6. “Carmel” (1993)

The room was dim, its dull white walls gently illuminated by a small window on the far side.

I’m beginning to see a pattern. I am trying to set the physical scene in these stories at the outset. No action, just telling the stagehands how the set should look when the curtain opens.

7. “Concatenate” (1993)

The Human Ex-Why walked across the carpeted floor, in its unique bi-ped fashion, one paw lifting off the ground and striding forward, while the other paw held back, waiting its turn to go.

Funny thing about this story, aside from its atrocious opening: It’s a story about a cat. I submitted it to Cat Fancy magazine, and several weeks later, received a rejection slip explaining that Cat Fancy does not publish fiction about cats. (Although they did, at the time, publish fiction.)

8. “Conscience Stream” (1993)

His head felt swollen as he stared out the window.

I’m fairly certain I wrote this opening line just after taking a final exam.

9. “Incident Eight” (1993)

It was the deafening sound of silence that started him from his sleep.

This may be the worst of the lot. The story was pretty bad, too, despite its nearly 17,000 words. Stories that start with a character waking up (or a character dreaming) are generally considered to be no-nos. There are always exceptions. This is not one of them.

10. “No Small Discovery” (1993)

William sat in front of his baby.

At least I used a fairly common name this time.

Eventually, I learned, and improved. By 1996 I was writing openings that were pretty good. After about 100 stories or thereabout, I hit upon an opening line that sold for the first time:

From “When I Kissed the Learned Astronomer” (IGMS, July 2007)

When I kissed the learned astronomer, I never expected to fall in love, discover intelligent alien life in the universe, and end up in jail. 

I always liked that opening line because it hits on all of the things I need for a story to work for me.  It sets the tone (a little light) and it introduces the voice of the narrator, a voice which works well for the story. Incidentally, when I started writing this story, I had no idea what would happen. I wrote this opening line, which more or less says what will happen in the story. I then went to see where it would lead.

From “Take One for the Road” (Analog, June 2011)

There was only one person on Earth who knew what really happened on that mission to Mercury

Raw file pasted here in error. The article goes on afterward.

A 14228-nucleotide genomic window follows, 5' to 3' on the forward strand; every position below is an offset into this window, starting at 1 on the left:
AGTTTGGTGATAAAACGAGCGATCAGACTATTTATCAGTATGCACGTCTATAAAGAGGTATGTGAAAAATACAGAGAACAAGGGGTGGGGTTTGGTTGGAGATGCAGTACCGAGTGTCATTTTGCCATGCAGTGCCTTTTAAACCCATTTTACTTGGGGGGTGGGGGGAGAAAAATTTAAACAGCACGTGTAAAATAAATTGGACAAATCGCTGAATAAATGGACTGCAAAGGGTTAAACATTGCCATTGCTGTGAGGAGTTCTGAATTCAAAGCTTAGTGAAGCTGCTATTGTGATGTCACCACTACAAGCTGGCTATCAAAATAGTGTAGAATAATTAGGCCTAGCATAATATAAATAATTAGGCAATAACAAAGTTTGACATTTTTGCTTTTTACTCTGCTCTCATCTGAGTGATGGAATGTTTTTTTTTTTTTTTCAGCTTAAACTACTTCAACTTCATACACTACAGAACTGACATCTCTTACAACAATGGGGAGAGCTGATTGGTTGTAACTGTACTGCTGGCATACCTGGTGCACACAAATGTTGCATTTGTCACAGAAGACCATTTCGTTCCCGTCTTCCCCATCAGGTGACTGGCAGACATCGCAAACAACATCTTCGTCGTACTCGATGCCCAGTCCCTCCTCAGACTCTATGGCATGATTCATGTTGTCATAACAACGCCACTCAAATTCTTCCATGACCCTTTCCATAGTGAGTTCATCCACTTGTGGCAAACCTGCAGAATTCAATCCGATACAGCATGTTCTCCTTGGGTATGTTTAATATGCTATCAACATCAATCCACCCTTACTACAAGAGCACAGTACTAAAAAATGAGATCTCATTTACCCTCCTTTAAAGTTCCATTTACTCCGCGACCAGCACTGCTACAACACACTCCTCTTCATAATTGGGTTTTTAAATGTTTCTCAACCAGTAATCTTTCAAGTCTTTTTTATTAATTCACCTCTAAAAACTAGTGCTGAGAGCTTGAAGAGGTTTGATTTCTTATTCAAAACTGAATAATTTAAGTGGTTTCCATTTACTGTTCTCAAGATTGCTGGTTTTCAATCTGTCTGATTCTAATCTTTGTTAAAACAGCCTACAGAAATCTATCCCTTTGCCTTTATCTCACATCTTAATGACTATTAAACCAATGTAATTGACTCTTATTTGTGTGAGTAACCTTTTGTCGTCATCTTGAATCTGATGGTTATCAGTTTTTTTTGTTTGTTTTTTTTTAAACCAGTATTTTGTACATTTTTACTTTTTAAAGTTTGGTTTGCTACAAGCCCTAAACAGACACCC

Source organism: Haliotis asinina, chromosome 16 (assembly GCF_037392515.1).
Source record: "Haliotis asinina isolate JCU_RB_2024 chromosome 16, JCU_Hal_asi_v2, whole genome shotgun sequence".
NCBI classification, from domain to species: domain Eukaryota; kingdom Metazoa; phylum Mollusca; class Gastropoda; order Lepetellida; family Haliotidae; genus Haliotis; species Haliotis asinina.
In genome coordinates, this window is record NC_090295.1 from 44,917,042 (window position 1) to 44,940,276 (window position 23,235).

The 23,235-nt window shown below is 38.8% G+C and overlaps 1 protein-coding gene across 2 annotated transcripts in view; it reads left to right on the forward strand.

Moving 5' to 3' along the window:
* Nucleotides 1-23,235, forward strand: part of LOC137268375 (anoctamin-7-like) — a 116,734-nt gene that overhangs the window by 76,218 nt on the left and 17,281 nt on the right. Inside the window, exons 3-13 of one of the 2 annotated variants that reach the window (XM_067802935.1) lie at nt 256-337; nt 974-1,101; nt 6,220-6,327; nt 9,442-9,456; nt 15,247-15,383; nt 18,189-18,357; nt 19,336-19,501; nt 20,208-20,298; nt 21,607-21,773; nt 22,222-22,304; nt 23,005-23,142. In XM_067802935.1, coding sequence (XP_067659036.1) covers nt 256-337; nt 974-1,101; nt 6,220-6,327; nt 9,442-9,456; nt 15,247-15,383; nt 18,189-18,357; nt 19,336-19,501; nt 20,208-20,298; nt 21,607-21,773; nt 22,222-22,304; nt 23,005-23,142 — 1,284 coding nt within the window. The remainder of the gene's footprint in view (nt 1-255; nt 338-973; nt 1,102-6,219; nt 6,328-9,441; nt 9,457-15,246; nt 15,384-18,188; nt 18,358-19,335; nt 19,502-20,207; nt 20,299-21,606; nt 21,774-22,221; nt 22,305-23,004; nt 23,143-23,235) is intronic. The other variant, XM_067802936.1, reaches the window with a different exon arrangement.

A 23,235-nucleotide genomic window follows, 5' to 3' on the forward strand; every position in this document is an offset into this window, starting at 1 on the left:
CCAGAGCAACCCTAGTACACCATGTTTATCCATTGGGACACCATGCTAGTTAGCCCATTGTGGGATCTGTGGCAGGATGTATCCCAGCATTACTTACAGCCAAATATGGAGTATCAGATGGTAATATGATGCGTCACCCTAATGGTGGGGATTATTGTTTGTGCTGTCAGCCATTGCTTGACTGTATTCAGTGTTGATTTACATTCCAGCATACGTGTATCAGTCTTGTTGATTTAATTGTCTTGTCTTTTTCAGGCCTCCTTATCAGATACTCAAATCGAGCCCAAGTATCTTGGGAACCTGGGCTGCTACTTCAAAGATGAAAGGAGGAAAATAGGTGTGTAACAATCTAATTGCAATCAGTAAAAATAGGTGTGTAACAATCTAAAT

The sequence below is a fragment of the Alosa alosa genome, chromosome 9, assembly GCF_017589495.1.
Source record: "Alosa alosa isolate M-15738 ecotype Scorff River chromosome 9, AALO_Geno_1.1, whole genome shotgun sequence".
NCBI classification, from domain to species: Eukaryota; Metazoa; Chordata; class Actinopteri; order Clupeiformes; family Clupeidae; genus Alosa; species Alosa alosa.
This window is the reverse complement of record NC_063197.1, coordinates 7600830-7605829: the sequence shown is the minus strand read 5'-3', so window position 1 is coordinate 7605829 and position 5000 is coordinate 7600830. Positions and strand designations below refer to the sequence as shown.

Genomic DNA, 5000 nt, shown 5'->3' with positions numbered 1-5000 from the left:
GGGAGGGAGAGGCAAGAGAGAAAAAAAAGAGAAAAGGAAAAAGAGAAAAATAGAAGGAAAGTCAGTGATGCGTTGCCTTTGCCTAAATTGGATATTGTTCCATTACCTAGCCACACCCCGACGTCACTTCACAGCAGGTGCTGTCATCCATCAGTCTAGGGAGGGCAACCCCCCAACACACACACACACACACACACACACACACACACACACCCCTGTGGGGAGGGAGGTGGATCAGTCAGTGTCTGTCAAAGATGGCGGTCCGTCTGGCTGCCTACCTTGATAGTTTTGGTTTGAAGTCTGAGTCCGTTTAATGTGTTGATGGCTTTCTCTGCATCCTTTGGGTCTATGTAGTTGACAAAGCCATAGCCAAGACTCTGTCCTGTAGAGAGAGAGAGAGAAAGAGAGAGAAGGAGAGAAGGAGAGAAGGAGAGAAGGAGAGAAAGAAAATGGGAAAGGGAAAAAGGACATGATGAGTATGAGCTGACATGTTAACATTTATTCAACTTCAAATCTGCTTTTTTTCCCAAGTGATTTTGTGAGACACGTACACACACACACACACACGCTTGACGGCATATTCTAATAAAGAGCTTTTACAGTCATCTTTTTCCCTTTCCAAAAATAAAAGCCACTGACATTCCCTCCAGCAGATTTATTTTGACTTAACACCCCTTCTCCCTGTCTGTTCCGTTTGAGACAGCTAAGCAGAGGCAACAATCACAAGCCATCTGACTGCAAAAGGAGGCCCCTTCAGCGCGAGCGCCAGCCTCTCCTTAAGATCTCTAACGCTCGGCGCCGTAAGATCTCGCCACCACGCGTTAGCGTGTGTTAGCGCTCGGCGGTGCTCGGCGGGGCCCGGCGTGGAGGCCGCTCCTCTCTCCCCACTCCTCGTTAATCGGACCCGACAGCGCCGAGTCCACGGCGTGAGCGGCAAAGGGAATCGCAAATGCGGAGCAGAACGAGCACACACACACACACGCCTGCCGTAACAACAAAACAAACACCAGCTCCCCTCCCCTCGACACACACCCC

I think I was getting better. I like this opening because it gets right to the point and establishes that something unusual happened on a mission to Mercury, and there was only one person who knew what it was.

From “Lost and Found” (Daily Science Fiction, October 2012)

The mailman delivered the unusual package as the young man who visited me on occasion was leaving.

Here I am getting a little more nuanced. It wasn’t just a package that was delivered. That wouldn’t be all that interesting. It was an unusual package.

From “Meat and Greet” (IGSM, January 2015)

So there he is, Borges, returned from the dead and sitting across the table from me smelling of dust and moldy books as if he’d spent the last quarter-century scrambling through the stacks of an old and cavernous library. 

I think this is my longest opening line. And it helps prove my point (at least to me) that I need to find the right tone and voice for a story. I tried writing a version of this story in 1994. It took 21 years for me to find just the right tone and voice.

I often think that when a writer (especially this writer) begins to take themselves too seriously, problems arise in the writing. Perhaps that is what I have been doing lately. In any case, I think it helps to look back at how awful I used to be in order to see how far I’ve come.

And if you think you have opening lines worse than those above (something which I think is virtually impossible), feel free to share them in the comments.


  1. This is really neat. Did you learn anything deeper about yourself by looking back at your old writing? I looked back earlier this year at the stuff I wrote as a kid. I realized I was a lot more gruesome as a child. Ha!

    1. JM, it’s embarrassing to admit, but many of those early stories were attempts at imitating the style of writers I was reading at the time (especially Piers Anthony and Harlan Ellison). I used to worry that I didn’t have a style of my own. But sometime between then and now, I must have found one because I think my writing no longer reads like I am trying to sound like someone else.